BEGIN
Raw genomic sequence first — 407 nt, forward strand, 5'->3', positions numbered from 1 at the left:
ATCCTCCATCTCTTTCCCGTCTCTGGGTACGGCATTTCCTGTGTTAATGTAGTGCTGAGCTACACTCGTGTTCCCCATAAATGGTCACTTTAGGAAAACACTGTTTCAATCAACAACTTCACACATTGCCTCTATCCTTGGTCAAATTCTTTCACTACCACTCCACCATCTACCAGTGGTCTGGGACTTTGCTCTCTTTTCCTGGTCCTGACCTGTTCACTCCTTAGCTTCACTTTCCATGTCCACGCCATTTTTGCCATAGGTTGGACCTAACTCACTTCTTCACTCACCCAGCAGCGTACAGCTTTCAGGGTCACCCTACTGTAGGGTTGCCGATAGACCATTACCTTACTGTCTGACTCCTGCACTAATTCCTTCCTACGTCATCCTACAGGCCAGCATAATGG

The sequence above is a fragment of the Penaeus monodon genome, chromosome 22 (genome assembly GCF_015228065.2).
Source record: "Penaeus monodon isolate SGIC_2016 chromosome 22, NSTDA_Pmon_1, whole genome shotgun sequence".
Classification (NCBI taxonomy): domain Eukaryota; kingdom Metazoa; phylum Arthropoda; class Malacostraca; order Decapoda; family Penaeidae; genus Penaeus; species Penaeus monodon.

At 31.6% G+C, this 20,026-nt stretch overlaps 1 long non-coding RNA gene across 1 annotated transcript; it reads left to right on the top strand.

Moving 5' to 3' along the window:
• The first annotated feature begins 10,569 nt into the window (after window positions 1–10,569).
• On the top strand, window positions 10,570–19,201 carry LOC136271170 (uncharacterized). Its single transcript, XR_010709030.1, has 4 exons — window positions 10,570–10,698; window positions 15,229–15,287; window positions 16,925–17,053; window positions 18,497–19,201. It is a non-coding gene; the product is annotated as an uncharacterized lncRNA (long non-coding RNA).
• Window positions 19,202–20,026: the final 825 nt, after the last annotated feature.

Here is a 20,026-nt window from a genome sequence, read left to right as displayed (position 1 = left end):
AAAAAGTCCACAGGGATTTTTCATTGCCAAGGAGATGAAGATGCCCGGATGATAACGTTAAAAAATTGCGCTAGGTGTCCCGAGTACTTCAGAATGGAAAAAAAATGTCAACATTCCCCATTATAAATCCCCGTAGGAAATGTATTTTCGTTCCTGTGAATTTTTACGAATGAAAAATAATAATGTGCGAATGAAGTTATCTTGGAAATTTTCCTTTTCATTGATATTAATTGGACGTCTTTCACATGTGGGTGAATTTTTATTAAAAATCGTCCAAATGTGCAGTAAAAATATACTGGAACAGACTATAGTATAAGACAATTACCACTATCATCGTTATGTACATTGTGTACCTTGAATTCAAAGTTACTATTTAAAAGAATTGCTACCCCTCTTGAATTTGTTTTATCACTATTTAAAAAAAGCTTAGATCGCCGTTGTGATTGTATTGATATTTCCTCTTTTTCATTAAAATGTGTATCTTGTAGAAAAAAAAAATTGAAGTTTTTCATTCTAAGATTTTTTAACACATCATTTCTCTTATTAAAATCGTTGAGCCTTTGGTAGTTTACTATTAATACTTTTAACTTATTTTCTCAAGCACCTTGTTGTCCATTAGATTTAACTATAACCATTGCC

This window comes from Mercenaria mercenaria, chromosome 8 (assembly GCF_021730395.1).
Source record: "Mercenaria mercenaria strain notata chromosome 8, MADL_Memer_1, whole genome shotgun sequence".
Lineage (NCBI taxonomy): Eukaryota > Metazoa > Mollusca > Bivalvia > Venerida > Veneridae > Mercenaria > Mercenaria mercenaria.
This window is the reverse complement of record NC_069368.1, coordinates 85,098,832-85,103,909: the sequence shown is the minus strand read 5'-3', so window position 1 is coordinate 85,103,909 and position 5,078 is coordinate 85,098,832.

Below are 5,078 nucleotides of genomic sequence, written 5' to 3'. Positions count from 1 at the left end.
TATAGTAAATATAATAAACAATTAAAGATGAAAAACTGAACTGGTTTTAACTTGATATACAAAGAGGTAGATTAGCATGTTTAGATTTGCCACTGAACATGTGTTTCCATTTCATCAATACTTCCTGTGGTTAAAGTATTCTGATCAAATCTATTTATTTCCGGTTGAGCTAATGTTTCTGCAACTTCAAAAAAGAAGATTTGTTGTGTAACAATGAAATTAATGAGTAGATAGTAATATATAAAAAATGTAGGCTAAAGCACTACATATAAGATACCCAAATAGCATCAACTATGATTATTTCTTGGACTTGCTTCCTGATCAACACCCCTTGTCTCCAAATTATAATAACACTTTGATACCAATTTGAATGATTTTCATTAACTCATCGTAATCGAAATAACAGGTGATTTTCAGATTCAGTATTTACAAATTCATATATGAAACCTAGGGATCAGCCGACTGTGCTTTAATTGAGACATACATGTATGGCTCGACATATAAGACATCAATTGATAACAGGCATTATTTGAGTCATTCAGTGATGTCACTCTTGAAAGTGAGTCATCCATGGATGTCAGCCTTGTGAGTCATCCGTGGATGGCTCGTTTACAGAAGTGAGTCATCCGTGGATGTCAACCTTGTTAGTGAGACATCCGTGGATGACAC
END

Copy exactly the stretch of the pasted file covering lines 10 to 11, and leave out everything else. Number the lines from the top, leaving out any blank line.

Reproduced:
• Window positions 19,202–20,026: the final 825 nt, after the last annotated feature.

Here is a 20,026-nt window from a genome sequence, read left to right as displayed (position 1 = left end):